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Your guide to folic acid

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Most people have heard of folic acid, but not everybody knows what it does or why it’s so important during pregnancy. If you’d like to learn more, read on for our complete guide.

What is folic acid?

Folic acid is the manmade form of vitamin B9, which is more commonly known as folate .

Folate is a really essential nutrient as, together with vitamin B12, it helps to make red blood cells. For women who are pregnant or trying to get pregnant, folate is especially important as it helps prevent certain birth defects.

Folate is so important during pregnancy that the UK government has announced plans to begin adding folic acid to non-wholemeal wheat flour i.e. flour used to make supermarket bread. This will increase the number of people having folic acid in their daily diet, and will help to prevent birth defects in hundreds of British babies each year.

What is the difference between folate and folic acid?

Folate and folic acid are essentially the same thing, and sometimes the names are used interchangeably. The difference is that folic acid is what we call manmade folate – this is why we talk about taking folic acid supplements.

How much folate do I need each day?

The NHS advises that the average adult needs 200 micrograms (mcg) of folate each day – pregnant women until week 12 of pregnancy and women trying to get pregnant need double this amount.

Folate can’t be stored for long periods in the body, so you need to eat folate-rich foods regularly. The good news is, the average person should be able to get all they need simply by eating a varied and balanced diet.

Which foods are high in folate?

Foods high in folate include:

  • Broccoli
  • Brussels sprouts
  • Spinach, kale and cabbage
  • Peas
  • Kidney beans and chickpeas
  • Liver (shouldn’t be eaten in pregnancy)
  • Breakfast cereals fortified with folic acid

Folate is a water-soluble vitamin, which means it’s easily reduced during cooking. For this reason, it’s a good idea to avoid over-cooking your veg – instead of boiling, try steaming and microwaving.

Should I take folic acid supplements?

Most people won’t need to take folic acid supplements, as it’s easy enough to get in your daily diet.

However, folic acid supplements can be beneficial for certain people, particularly pregnant women. Find out which other supplements are important during pregnancy in our guide

Folic acid might also be prescribed to people with folate deficiency anaemia or to people who are taking the medication methotrexate, as it helps to reduce side effects.

If you think you might not be getting enough folate in your diet, you can take over-the-counter folic acid supplements. However, it’s worth running this past your GP first, especially if you think you might have a deficiency.

What does folic acid do in pregnancy?

Folate is really important during pregnancy because it aids with the healthy development of your baby. In particular, it helps prevent a certain type of birth defect, known as a neural tube defect.

The neural tube is the structure in an unborn baby that develops into the spinal cord and brain. When it doesn’t develop properly in the womb this can lead to conditions like spina bifida.

How much folic acid do pregnant women need?

If you are pregnant or if there’s a chance you could get pregnant, you should take 400 micrograms (mcg) of folic acid every day until you are 12 weeks pregnant.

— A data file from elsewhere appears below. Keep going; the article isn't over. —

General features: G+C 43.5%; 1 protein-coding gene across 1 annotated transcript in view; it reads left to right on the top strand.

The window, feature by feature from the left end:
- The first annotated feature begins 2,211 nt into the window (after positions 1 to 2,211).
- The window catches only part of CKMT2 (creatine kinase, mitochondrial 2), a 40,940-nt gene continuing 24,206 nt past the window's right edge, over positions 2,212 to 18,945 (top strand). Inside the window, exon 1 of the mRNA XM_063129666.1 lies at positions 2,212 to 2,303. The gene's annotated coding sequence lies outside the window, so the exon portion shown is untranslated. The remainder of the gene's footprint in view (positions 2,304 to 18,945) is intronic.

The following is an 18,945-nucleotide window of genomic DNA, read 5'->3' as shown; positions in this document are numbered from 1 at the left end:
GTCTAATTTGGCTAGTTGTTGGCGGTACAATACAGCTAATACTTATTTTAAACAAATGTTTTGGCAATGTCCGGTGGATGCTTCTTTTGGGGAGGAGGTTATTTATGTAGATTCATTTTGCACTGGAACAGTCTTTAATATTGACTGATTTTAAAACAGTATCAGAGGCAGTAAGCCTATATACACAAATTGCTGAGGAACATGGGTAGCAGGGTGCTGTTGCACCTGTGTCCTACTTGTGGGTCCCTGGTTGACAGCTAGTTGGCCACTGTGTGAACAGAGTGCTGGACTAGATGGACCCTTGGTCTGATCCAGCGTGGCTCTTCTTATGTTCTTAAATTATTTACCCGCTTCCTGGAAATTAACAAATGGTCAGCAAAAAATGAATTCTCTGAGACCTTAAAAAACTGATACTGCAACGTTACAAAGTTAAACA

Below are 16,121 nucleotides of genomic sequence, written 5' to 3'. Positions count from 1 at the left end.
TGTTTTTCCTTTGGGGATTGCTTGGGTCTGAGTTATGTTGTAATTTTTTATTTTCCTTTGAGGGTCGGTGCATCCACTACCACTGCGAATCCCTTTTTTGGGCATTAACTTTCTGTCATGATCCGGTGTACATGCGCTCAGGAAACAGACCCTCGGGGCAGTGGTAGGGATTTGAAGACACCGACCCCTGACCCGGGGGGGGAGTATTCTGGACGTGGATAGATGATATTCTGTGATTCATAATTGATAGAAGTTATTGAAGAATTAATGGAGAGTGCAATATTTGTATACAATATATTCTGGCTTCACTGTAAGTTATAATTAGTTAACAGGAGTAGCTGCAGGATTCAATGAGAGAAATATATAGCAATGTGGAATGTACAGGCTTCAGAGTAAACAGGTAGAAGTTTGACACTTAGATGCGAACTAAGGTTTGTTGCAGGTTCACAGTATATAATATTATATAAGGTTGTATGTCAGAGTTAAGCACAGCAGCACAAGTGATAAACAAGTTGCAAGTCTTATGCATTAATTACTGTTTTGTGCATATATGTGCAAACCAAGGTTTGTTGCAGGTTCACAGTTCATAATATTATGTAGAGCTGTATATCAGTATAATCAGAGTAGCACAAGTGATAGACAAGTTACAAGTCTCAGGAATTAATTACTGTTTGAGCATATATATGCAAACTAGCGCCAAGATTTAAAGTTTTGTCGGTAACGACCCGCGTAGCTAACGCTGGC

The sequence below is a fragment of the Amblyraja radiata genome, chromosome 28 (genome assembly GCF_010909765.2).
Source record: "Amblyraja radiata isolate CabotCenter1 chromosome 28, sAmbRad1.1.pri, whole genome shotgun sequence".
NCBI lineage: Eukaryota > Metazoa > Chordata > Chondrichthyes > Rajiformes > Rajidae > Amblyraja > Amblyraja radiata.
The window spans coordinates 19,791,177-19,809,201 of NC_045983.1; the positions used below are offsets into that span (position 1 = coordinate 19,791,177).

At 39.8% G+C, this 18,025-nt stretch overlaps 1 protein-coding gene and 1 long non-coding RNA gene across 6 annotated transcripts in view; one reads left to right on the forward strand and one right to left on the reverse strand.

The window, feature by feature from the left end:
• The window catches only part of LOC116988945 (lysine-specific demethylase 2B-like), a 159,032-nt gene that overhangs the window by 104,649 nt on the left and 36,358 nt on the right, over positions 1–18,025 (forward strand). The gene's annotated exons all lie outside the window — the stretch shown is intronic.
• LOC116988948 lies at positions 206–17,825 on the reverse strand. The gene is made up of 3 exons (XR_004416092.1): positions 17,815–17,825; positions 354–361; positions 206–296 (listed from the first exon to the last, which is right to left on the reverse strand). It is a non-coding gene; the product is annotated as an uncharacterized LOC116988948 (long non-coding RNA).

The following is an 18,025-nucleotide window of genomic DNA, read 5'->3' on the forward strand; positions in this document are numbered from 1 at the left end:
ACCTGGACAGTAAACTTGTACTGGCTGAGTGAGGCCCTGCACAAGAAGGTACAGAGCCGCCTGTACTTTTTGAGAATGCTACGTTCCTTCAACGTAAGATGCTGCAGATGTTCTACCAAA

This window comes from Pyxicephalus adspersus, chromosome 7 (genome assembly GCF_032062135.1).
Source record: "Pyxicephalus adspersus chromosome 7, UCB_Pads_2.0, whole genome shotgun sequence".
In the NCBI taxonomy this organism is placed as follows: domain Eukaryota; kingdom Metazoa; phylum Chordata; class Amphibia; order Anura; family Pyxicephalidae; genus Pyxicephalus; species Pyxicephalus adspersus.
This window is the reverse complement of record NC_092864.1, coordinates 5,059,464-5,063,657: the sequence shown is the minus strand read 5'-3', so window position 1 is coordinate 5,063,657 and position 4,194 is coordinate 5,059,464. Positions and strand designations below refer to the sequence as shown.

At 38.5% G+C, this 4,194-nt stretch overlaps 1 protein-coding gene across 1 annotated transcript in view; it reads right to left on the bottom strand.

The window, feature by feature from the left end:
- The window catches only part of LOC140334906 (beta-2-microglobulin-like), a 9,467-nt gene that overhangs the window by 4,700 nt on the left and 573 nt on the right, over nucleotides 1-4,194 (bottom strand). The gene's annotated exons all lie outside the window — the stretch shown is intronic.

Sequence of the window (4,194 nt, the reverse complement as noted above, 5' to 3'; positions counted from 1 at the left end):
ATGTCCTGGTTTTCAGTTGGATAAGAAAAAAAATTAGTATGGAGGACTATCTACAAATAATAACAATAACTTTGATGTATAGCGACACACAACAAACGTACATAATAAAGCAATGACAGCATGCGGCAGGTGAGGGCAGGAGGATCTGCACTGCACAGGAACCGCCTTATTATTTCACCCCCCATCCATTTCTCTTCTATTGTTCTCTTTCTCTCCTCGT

For women with an increased risk of having a baby with neural tube defects, a higher dose of 5 milligrams (mg) might be needed – your GP or midwife will be able to tell you what you need.

It’s important for women to have healthy levels of folate before they get pregnant, so it can be a good idea to start taking folic acid before you come off your contraception or start actively trying to get pregnant.

How do I know if I have a folate deficiency?

Low levels of folate in your diet can lead to a folate deficiency. This in turn can cause a specific type of anaemia linked to lack of vitamin B12 or folate. This is where the body produces larger than normal blood cells that can’t function how they should.

Symptoms of folate deficiency include:

  • Feeling very tired and lacking energy
  • Pins and needles
  • Mouth ulcers
  • Red and sore tongue
  • Muscle weakness
  • Disturbed vision
  • Memory issues and confusion
  • depression

A folate deficiency is more likely to happen in:

  • Older people
  • Those who have pernicious anaemia
  • People who lack vitamin B12 in their diets such as vegans
  • Those taking certain medicines as this can affect how much of these vitamins your body absorbs

If you think you might have a folate deficiency, it’s a good idea to speak to your GP.

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Can I get folic acid on prescription?

Folic acid supplements are readily available in pharmacies, however you can also get folic acid on prescription.

You might need a prescription of folic acid if you need a higher dose than is available in pharmacies, because you:

  • Have folate deficiency anaemia
  • Are pregnant and your child has a high risk of neural tube defects
  • Are taking the medication methotrexate

However, most people – pregnant women included – should be able to get folic acid supplements in the dosage they need by buying them in the pharmacy.

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References

www.nhs.uk/conditions/vitamins-and-minerals/vitamin-b
www.bda.uk.com/resource/folic-acid.html
www.nhs.uk/medicines/folic-acid
www.nhs.uk/conditions/spina-bifida
www.nhs.uk/conditions/vitamin-b12-or-folate-deficiency-anaemia
www.nhs.uk/conditions/vitamin-b12-or-folate-deficiency-anaemia/symptoms
www.nhs.uk/conditions/vitamin-b12-or-folate-deficiency-anaemia/causes
https://bnf.nice.org.uk/drug/folic-acid.html